Two Marches Planned

A Springfield group is planning a march against police brutality. In about a decade, from 2006 to 2017, police brutality lawsuits cost taxpayers in Springfield some $3.9 million. On January 30, 2019, a jury ordered the city to pay another $250,000 to another victim of police brutality. “The march will be in May or early June,” Ellen Graves told the Valley Post in a phone interview on February 4. She works for Arise, a group that has organized well-attended marches in the city in recent years. The group has a web site at

Tanisha Arena is Arise's director. "Springfield police officers act as though they can do whatever they want without consequence," she said. The below photo of Arena is from Facebook. To enlarge the photo, click on it.

Holly Richardson is a member of the Arise board. She said, “One thing we are calling for that will not fully eradicate police brutality, but will address those police who have numerous complaints of use of force, is to mandate that all police officers carry their own personal liability insurance as a condition of their employment. This would be similar to what doctors have to do in a profession that involves making life or death decisions under stress.... Insurance companies are very skilled at identifying risk, such as in car insurance where companies charge more to risky drivers who have had more accidents and tickets.”

Richardson continued, “The way this could work with police is that if they all had to carry insurance the worst offenders would quickly be identified and they would be charged a higher rate. If they continued down this path, eventually they would be priced out, or become un-insurable and thus unemployable. If people question this, saying that police are doing a risky job that doesn’t pay that well, we could address that by using some of the taxpayer money that is currently being used for (settling police brutality lawsuits) and use it to give them an insurance allowance. When those very high risk police see premiums go up they would pay the difference out of their pocket.”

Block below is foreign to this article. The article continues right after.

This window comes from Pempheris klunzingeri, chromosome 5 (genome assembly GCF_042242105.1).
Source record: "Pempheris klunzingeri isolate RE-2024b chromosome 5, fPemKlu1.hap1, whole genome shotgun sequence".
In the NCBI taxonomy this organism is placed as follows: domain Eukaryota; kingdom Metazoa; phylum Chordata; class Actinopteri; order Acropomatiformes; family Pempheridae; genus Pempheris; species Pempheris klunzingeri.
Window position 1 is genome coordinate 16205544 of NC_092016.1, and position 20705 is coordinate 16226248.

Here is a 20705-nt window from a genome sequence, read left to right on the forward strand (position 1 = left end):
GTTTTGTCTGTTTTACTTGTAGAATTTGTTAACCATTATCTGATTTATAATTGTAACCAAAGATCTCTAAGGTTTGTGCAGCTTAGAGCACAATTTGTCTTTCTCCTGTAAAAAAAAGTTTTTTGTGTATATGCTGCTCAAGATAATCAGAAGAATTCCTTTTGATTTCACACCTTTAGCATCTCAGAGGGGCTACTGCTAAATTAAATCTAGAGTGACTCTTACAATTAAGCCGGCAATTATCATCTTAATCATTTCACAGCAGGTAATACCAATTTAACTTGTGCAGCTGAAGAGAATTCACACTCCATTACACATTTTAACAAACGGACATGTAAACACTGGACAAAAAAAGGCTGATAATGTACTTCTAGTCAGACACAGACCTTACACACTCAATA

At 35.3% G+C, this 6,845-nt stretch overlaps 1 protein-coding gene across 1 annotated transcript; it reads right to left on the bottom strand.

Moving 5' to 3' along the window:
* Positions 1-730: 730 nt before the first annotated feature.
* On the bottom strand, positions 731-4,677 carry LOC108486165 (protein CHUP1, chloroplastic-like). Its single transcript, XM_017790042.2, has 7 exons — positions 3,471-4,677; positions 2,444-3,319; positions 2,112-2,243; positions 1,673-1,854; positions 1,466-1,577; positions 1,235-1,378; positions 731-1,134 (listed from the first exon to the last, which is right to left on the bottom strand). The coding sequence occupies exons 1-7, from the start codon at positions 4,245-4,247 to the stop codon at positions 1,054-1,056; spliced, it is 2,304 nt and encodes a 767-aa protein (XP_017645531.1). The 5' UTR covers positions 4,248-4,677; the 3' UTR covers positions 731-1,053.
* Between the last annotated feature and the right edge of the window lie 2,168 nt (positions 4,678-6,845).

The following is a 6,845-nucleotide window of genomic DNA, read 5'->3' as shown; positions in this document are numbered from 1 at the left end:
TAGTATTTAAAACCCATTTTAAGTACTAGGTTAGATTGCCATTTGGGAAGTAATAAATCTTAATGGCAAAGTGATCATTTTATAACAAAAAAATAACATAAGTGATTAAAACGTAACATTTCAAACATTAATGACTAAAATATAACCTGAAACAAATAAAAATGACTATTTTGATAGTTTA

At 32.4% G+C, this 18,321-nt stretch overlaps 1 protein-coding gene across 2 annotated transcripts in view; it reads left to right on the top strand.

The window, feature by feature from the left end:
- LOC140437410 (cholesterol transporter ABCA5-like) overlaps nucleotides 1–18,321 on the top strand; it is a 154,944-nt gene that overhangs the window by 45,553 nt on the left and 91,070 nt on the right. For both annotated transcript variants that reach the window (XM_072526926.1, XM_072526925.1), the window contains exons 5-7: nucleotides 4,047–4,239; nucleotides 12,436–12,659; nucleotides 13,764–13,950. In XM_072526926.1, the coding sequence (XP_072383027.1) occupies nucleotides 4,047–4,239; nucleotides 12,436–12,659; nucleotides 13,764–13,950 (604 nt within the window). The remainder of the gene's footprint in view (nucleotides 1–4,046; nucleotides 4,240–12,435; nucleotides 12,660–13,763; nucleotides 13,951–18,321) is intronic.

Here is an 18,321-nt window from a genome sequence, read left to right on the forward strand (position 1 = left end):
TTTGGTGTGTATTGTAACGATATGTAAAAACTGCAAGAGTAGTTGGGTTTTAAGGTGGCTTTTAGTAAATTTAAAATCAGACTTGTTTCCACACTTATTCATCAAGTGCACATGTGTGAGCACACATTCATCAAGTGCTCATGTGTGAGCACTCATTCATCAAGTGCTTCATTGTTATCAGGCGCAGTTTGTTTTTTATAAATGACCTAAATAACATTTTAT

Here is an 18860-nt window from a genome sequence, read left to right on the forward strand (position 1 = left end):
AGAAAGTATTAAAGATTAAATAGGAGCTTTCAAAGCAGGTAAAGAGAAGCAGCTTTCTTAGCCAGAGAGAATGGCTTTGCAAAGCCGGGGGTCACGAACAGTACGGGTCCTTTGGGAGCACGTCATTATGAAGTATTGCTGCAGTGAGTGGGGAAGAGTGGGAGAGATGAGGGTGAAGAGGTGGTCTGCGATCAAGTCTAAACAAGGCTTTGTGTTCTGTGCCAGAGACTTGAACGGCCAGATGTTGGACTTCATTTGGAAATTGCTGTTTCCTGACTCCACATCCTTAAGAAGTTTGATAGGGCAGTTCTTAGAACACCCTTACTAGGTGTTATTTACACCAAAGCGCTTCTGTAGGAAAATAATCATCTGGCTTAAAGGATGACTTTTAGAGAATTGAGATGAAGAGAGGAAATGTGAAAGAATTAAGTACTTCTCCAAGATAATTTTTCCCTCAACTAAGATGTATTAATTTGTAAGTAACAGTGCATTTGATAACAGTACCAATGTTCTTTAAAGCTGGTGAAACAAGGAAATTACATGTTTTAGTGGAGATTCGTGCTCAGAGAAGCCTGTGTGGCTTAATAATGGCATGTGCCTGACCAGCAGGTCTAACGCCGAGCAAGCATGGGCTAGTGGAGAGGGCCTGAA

A white man runs the Springfield police department. In 2014, he was appointed by the mayor, also a white man. Just 17 percent of Springfield residents are white men. Academic studies show that female police officers are better at de-escalating potentially violent situations. Springfield is home to about 155,000 people.

The 2018 edition of a study by a Harvard professor found that, nationally, African American and Latino people are much more likely than white people to be violently attacked by police. The study is at:

Forty-four percent of the people who live in Springfield are Latino; 21 percent are African American.

In other news from the Valley, in Brattleboro, on February 6 at 5 p.m., there will be a march to call on politicians to do more to fight climate change. The march will start at Pliny Park at the corner of Main and High streets. This event is being organized by More information is available by calling Abby Mnookin at (802) 444-0350 or e-mailing Bring a sign.

In other news from the Valley, in Amherst and Hadley, 193 acres of farmland will be permanently protected from development if the towns approve a funding request from Kestrel Land Trust. Hadley borders Amherst. Hadley voters will decide at town meeting in May, a Kestrel spokeswoman told the Valley Post.

In related news, in Hatfield, Massachusetts on January 29 townspeople voted to spend money to save 23 acres of farmland. Hatfield borders Northampton. The USA is losing 6,000 acres of open space every day.


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